Shamwari Game Reserve
- What makes this park really stand out is the range of activities available alongside classic safari drives. There’s a rhino awareness centre, a big cat sanctuary, plus field guide courses and conservation volunteer opportunities for those who want a deeper look at South African conservation techniques.

Aquila Private Game Reserve

Zebras in Aquila Private Game Reserve

The Western Cape

Best for: family-friendly & short safaris

All the famed Big Five are present in this region although in most cases they’ve been re-introduced into fairly small, fenced private game reserves. These are not zoos, but they’re also not vast wilderness zones like the ones you might find elsewhere in southern Africa.

Like the Eastern Cape, Western Cape contains many different habitats, and it supports a wide range of wildlife. This includes some massive marine life including some of the world’s biggest (and hungriest!) sharks. On dry land many of the larger native mammals were wiped out over the last couple of hundred years. However, today, thanks to reintroduction programmes in the region’s private game reserves, many of these animals are returning. It’s now possible to see most of the key big mammal species of South Africa here.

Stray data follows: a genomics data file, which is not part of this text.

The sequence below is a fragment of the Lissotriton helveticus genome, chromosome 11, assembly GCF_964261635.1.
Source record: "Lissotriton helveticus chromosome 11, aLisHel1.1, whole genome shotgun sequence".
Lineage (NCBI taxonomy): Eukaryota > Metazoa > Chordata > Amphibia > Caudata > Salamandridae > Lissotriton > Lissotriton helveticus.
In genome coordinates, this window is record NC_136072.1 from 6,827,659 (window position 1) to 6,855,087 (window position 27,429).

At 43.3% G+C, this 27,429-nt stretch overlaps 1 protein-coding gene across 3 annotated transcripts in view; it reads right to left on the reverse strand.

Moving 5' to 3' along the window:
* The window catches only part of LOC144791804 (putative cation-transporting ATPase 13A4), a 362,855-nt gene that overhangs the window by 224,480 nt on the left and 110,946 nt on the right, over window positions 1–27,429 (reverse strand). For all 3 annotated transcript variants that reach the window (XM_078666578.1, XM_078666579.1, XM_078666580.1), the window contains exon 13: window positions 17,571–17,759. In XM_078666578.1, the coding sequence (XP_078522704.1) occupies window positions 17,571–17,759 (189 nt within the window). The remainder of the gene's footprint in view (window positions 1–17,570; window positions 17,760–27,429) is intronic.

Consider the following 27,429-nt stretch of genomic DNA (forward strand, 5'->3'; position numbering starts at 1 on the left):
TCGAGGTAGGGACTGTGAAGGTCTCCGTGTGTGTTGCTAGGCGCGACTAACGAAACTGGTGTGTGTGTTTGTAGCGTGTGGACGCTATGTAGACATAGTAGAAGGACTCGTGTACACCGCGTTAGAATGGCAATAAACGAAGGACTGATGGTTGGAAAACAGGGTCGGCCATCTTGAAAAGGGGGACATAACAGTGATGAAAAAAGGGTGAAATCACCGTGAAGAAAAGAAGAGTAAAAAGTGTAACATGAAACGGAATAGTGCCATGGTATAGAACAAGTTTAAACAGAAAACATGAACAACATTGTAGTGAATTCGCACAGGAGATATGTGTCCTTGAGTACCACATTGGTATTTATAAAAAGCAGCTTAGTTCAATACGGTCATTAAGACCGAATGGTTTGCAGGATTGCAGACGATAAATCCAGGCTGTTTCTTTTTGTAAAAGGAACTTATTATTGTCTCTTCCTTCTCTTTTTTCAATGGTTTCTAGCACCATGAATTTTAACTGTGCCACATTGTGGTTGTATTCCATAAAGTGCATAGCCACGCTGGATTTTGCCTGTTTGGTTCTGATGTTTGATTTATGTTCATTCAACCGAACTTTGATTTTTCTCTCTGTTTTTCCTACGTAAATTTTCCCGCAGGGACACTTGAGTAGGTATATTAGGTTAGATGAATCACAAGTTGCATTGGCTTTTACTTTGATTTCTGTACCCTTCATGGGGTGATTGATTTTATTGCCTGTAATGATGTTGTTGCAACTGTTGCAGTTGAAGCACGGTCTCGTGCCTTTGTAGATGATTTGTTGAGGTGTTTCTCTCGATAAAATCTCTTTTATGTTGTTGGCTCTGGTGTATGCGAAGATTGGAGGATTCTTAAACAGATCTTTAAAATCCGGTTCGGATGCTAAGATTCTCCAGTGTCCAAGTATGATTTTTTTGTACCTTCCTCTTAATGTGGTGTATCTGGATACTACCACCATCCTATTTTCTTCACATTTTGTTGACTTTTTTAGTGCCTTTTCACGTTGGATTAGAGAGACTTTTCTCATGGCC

Best safari reserves & camps:

Aquila Private Game Reserve - Although Aquila is a conservancy established in 1999, it can’t be faulted for quality wildlife viewing, with game drives offering sightings of lions and all their friends and enemies and with easy access from Cape Town and high-class accommodation.

Sanbona Wildlife Reserve - Like the nearby Aquila reserve, Sanbona is an exclusive private conservancy that’s been restocked with the big ticket animal attractions — lions, elephants, buffalo and rhinos — and, thanks to the expert guides, all are regularly seen on safaris here.

In this guide:

The Best Safari In South Africa: An Essential Guide

Stuart Butler

Stuart is an award-winning travel journalist covering safari and conservation in Africa for the Lonely Planet, Rough Guides, BBC, Bradt Travel Guides, amongst many others. He is the author of Walking With The Maasai, a journey through some of Kenya's lesser-visited Maasai lands.